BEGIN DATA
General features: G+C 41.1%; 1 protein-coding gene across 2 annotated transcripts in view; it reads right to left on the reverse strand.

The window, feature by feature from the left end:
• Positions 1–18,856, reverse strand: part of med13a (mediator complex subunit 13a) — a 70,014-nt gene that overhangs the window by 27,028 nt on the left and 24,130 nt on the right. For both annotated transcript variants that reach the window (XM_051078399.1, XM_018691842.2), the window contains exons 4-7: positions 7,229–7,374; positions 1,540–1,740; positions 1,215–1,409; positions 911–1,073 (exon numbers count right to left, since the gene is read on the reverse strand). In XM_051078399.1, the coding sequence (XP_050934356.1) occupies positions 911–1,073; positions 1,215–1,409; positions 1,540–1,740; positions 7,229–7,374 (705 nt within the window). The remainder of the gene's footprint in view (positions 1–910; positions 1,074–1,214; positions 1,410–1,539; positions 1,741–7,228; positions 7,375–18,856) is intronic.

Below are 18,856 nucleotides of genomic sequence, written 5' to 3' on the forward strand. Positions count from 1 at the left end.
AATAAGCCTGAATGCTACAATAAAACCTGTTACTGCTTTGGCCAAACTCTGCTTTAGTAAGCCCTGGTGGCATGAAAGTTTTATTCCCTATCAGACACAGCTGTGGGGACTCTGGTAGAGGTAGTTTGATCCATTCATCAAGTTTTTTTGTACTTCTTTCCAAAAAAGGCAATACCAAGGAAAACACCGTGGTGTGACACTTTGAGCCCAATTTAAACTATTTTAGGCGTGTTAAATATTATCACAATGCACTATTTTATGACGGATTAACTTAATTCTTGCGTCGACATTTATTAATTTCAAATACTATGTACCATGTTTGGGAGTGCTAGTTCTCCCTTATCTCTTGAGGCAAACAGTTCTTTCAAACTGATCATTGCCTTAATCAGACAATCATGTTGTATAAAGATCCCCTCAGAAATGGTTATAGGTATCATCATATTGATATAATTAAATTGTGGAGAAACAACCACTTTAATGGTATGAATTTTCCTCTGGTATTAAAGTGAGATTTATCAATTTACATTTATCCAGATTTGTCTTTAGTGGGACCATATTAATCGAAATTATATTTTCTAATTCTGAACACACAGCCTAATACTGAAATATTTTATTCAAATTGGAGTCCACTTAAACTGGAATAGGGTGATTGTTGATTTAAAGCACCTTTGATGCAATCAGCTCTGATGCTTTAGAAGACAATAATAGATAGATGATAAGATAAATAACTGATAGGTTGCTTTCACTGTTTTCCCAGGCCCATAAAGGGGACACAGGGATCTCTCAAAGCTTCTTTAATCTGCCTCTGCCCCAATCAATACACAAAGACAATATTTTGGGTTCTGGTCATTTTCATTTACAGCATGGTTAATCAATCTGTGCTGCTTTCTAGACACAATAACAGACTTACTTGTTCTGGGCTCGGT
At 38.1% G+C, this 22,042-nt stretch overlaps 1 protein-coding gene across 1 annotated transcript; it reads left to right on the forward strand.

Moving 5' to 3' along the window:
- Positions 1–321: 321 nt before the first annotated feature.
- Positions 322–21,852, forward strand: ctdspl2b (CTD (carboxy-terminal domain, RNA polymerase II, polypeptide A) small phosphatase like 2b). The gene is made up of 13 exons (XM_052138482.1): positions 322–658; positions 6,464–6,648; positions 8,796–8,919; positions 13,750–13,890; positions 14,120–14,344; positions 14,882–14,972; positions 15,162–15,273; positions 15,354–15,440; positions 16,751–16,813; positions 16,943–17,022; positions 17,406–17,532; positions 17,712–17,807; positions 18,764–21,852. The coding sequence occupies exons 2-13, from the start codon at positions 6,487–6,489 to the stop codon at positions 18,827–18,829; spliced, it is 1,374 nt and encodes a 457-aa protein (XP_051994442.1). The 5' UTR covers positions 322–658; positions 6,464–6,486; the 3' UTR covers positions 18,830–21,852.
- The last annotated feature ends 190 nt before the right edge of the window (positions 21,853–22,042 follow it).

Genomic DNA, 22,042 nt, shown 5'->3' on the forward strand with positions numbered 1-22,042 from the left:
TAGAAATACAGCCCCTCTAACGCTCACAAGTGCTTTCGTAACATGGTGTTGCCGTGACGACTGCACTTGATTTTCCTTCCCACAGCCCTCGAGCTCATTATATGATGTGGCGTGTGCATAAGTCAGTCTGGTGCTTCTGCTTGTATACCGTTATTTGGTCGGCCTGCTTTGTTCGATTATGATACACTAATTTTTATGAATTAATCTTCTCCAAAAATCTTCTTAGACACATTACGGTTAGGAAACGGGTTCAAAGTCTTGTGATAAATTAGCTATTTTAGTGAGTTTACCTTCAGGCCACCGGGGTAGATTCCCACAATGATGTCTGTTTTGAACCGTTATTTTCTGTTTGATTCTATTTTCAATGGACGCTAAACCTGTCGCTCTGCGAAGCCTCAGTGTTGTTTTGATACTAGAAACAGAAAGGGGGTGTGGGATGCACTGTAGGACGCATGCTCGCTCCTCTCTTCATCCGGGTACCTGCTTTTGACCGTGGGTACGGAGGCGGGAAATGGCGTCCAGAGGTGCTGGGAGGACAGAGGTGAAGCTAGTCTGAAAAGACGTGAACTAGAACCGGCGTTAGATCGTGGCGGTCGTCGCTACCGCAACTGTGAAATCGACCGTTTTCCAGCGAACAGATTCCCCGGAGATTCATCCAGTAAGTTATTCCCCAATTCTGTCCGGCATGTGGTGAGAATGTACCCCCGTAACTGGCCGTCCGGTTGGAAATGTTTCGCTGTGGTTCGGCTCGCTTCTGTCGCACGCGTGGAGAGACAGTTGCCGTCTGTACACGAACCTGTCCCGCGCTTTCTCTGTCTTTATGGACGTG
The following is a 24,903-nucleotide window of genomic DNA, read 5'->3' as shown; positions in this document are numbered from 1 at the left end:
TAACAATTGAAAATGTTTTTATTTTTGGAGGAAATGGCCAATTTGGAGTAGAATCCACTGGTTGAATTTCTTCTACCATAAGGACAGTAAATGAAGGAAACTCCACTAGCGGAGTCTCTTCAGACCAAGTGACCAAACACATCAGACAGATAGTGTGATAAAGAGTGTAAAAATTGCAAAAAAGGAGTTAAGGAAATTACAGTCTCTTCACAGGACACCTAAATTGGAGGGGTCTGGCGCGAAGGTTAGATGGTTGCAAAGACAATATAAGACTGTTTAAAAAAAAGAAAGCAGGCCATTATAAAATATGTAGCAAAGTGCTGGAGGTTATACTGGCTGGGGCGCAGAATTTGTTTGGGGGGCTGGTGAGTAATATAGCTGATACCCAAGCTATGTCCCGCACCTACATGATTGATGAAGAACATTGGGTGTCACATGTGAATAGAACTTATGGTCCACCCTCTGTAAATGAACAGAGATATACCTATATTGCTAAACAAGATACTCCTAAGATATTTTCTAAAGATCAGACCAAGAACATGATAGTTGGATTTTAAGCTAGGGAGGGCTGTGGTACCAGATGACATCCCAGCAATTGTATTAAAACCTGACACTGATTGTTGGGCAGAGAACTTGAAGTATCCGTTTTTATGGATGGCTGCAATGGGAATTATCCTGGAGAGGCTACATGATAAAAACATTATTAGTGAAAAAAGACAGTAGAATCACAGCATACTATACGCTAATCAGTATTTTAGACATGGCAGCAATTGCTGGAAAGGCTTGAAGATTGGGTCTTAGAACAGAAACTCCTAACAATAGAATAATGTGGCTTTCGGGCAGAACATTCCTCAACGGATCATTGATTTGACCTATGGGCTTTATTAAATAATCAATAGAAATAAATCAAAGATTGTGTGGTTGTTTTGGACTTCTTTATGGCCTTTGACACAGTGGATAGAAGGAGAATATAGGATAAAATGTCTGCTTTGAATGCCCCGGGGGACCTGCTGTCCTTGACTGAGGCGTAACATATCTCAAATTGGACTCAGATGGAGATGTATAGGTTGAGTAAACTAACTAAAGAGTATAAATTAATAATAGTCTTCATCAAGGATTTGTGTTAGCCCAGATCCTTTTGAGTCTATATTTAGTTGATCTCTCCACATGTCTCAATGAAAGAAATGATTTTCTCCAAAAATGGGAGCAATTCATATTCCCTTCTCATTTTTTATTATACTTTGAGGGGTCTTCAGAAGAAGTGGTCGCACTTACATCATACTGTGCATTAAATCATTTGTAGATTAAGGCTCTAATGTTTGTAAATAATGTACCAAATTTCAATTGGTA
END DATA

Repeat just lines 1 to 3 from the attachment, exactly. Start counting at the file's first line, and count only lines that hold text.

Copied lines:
General features: G+C 41.1%; 1 protein-coding gene across 2 annotated transcripts in view; it reads right to left on the reverse strand.

The window, feature by feature from the left end:
• Positions 1–18,856, reverse strand: part of med13a (mediator complex subunit 13a) — a 70,014-nt gene that overhangs the window by 27,028 nt on the left and 24,130 nt on the right. For both annotated transcript variants that reach the window (XM_051078399.1, XM_018691842.2), the window contains exons 4-7: positions 7,229–7,374; positions 1,540–1,740; positions 1,215–1,409; positions 911–1,073 (exon numbers count right to left, since the gene is read on the reverse strand). In XM_051078399.1, the coding sequence (XP_050934356.1) occupies positions 911–1,073; positions 1,215–1,409; positions 1,540–1,740; positions 7,229–7,374 (705 nt within the window). The remainder of the gene's footprint in view (positions 1–910; positions 1,074–1,214; positions 1,410–1,539; positions 1,741–7,228; positions 7,375–18,856) is intronic.